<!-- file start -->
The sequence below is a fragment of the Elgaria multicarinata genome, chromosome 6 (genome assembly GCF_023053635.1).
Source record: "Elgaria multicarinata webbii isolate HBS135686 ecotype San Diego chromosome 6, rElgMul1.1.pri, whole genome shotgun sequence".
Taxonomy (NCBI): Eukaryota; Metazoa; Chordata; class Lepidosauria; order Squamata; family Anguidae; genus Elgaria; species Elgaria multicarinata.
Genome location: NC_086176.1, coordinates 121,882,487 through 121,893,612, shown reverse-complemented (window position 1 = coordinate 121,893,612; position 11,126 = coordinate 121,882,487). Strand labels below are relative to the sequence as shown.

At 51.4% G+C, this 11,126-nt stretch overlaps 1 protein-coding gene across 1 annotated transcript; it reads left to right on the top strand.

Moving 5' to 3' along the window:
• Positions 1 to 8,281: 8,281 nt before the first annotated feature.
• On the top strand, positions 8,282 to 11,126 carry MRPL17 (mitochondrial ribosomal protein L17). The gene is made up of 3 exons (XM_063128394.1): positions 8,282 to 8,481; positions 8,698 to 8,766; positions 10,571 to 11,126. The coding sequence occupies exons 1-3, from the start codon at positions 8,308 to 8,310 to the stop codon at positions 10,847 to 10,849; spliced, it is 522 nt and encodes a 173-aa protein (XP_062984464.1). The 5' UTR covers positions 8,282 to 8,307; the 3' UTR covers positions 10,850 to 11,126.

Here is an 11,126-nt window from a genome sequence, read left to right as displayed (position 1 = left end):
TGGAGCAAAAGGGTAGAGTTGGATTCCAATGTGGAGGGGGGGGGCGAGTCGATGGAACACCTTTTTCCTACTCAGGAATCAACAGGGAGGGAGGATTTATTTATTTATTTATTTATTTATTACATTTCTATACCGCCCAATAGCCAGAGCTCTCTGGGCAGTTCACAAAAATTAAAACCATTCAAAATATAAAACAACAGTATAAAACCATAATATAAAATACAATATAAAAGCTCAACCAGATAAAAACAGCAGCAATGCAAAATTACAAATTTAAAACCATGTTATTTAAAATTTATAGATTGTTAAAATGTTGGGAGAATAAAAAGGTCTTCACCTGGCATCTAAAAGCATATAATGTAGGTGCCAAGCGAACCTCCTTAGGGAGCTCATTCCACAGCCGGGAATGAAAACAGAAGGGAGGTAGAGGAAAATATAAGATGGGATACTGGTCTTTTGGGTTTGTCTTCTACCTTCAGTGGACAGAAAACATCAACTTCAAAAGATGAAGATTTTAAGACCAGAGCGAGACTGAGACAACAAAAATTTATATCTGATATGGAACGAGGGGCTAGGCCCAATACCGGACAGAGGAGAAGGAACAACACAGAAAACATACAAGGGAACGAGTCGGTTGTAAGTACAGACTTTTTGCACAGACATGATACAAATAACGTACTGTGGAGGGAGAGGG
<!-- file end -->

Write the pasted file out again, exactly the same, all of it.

The sequence below is a fragment of the Elgaria multicarinata genome, chromosome 6 (genome assembly GCF_023053635.1).
Source record: "Elgaria multicarinata webbii isolate HBS135686 ecotype San Diego chromosome 6, rElgMul1.1.pri, whole genome shotgun sequence".
Taxonomy (NCBI): Eukaryota; Metazoa; Chordata; class Lepidosauria; order Squamata; family Anguidae; genus Elgaria; species Elgaria multicarinata.
Genome location: NC_086176.1, coordinates 121,882,487 through 121,893,612, shown reverse-complemented (window position 1 = coordinate 121,893,612; position 11,126 = coordinate 121,882,487). Strand labels below are relative to the sequence as shown.

At 51.4% G+C, this 11,126-nt stretch overlaps 1 protein-coding gene across 1 annotated transcript; it reads left to right on the top strand.

Moving 5' to 3' along the window:
• Positions 1 to 8,281: 8,281 nt before the first annotated feature.
• On the top strand, positions 8,282 to 11,126 carry MRPL17 (mitochondrial ribosomal protein L17). The gene is made up of 3 exons (XM_063128394.1): positions 8,282 to 8,481; positions 8,698 to 8,766; positions 10,571 to 11,126. The coding sequence occupies exons 1-3, from the start codon at positions 8,308 to 8,310 to the stop codon at positions 10,847 to 10,849; spliced, it is 522 nt and encodes a 173-aa protein (XP_062984464.1). The 5' UTR covers positions 8,282 to 8,307; the 3' UTR covers positions 10,850 to 11,126.

Here is an 11,126-nt window from a genome sequence, read left to right as displayed (position 1 = left end):
TGGAGCAAAAGGGTAGAGTTGGATTCCAATGTGGAGGGGGGGGGCGAGTCGATGGAACACCTTTTTCCTACTCAGGAATCAACAGGGAGGGAGGATTTATTTATTTATTTATTTATTTATTACATTTCTATACCGCCCAATAGCCAGAGCTCTCTGGGCAGTTCACAAAAATTAAAACCATTCAAAATATAAAACAACAGTATAAAACCATAATATAAAATACAATATAAAAGCTCAACCAGATAAAAACAGCAGCAATGCAAAATTACAAATTTAAAACCATGTTATTTAAAATTTATAGATTGTTAAAATGTTGGGAGAATAAAAAGGTCTTCACCTGGCATCTAAAAGCATATAATGTAGGTGCCAAGCGAACCTCCTTAGGGAGCTCATTCCACAGCCGGGAATGAAAACAGAAGGGAGGTAGAGGAAAATATAAGATGGGATACTGGTCTTTTGGGTTTGTCTTCTACCTTCAGTGGACAGAAAACATCAACTTCAAAAGATGAAGATTTTAAGACCAGAGCGAGACTGAGACAACAAAAATTTATATCTGATATGGAACGAGGGGCTAGGCCCAATACCGGACAGAGGAGAAGGAACAACACAGAAAACATACAAGGGAACGAGTCGGTTGTAAGTACAGACTTTTTGCACAGACATGATACAAATAACGTACTGTGGAGGGAGAGGG